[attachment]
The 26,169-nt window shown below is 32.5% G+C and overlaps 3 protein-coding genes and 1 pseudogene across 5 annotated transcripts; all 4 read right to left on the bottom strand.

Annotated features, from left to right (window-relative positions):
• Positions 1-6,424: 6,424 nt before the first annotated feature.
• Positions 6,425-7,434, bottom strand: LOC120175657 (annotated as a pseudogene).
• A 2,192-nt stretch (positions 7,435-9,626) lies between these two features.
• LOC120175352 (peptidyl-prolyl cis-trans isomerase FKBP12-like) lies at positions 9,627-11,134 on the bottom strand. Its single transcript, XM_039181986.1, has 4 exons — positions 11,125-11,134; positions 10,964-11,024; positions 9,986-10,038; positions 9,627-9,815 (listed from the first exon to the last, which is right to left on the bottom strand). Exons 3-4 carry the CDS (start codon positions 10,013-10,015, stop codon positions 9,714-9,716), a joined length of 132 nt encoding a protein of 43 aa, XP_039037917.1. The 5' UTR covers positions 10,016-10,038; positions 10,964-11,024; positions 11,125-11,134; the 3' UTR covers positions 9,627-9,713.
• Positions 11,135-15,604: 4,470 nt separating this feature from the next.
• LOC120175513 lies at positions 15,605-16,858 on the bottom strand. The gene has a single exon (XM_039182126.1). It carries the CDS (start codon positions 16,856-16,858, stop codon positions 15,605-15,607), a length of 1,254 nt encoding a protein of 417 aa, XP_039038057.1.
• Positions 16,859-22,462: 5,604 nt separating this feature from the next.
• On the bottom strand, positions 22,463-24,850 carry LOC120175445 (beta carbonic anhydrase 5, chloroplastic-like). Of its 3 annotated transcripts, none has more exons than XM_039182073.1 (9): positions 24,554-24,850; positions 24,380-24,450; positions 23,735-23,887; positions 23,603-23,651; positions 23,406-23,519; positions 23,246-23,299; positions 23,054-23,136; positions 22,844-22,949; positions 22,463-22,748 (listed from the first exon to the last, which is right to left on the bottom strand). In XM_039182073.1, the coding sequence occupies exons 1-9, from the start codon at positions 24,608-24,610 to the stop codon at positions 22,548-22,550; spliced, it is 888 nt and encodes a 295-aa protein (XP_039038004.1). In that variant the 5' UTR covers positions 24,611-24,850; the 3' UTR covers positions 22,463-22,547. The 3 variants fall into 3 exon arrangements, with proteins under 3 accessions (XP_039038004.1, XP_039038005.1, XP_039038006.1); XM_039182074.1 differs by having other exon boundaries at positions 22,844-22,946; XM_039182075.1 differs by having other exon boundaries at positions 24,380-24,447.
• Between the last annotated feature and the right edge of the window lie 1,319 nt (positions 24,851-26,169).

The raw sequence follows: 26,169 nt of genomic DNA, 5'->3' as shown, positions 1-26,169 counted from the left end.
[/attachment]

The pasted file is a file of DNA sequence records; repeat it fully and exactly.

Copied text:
The 26,169-nt window shown below is 32.5% G+C and overlaps 3 protein-coding genes and 1 pseudogene across 5 annotated transcripts; all 4 read right to left on the bottom strand.

Annotated features, from left to right (window-relative positions):
• Positions 1-6,424: 6,424 nt before the first annotated feature.
• Positions 6,425-7,434, bottom strand: LOC120175657 (annotated as a pseudogene).
• A 2,192-nt stretch (positions 7,435-9,626) lies between these two features.
• LOC120175352 (peptidyl-prolyl cis-trans isomerase FKBP12-like) lies at positions 9,627-11,134 on the bottom strand. Its single transcript, XM_039181986.1, has 4 exons — positions 11,125-11,134; positions 10,964-11,024; positions 9,986-10,038; positions 9,627-9,815 (listed from the first exon to the last, which is right to left on the bottom strand). Exons 3-4 carry the CDS (start codon positions 10,013-10,015, stop codon positions 9,714-9,716), a joined length of 132 nt encoding a protein of 43 aa, XP_039037917.1. The 5' UTR covers positions 10,016-10,038; positions 10,964-11,024; positions 11,125-11,134; the 3' UTR covers positions 9,627-9,713.
• Positions 11,135-15,604: 4,470 nt separating this feature from the next.
• LOC120175513 lies at positions 15,605-16,858 on the bottom strand. The gene has a single exon (XM_039182126.1). It carries the CDS (start codon positions 16,856-16,858, stop codon positions 15,605-15,607), a length of 1,254 nt encoding a protein of 417 aa, XP_039038057.1.
• Positions 16,859-22,462: 5,604 nt separating this feature from the next.
• On the bottom strand, positions 22,463-24,850 carry LOC120175445 (beta carbonic anhydrase 5, chloroplastic-like). Of its 3 annotated transcripts, none has more exons than XM_039182073.1 (9): positions 24,554-24,850; positions 24,380-24,450; positions 23,735-23,887; positions 23,603-23,651; positions 23,406-23,519; positions 23,246-23,299; positions 23,054-23,136; positions 22,844-22,949; positions 22,463-22,748 (listed from the first exon to the last, which is right to left on the bottom strand). In XM_039182073.1, the coding sequence occupies exons 1-9, from the start codon at positions 24,608-24,610 to the stop codon at positions 22,548-22,550; spliced, it is 888 nt and encodes a 295-aa protein (XP_039038004.1). In that variant the 5' UTR covers positions 24,611-24,850; the 3' UTR covers positions 22,463-22,547. The 3 variants fall into 3 exon arrangements, with proteins under 3 accessions (XP_039038004.1, XP_039038005.1, XP_039038006.1); XM_039182074.1 differs by having other exon boundaries at positions 22,844-22,946; XM_039182075.1 differs by having other exon boundaries at positions 24,380-24,447.
• Between the last annotated feature and the right edge of the window lie 1,319 nt (positions 24,851-26,169).

The raw sequence follows: 26,169 nt of genomic DNA, 5'->3' as shown, positions 1-26,169 counted from the left end.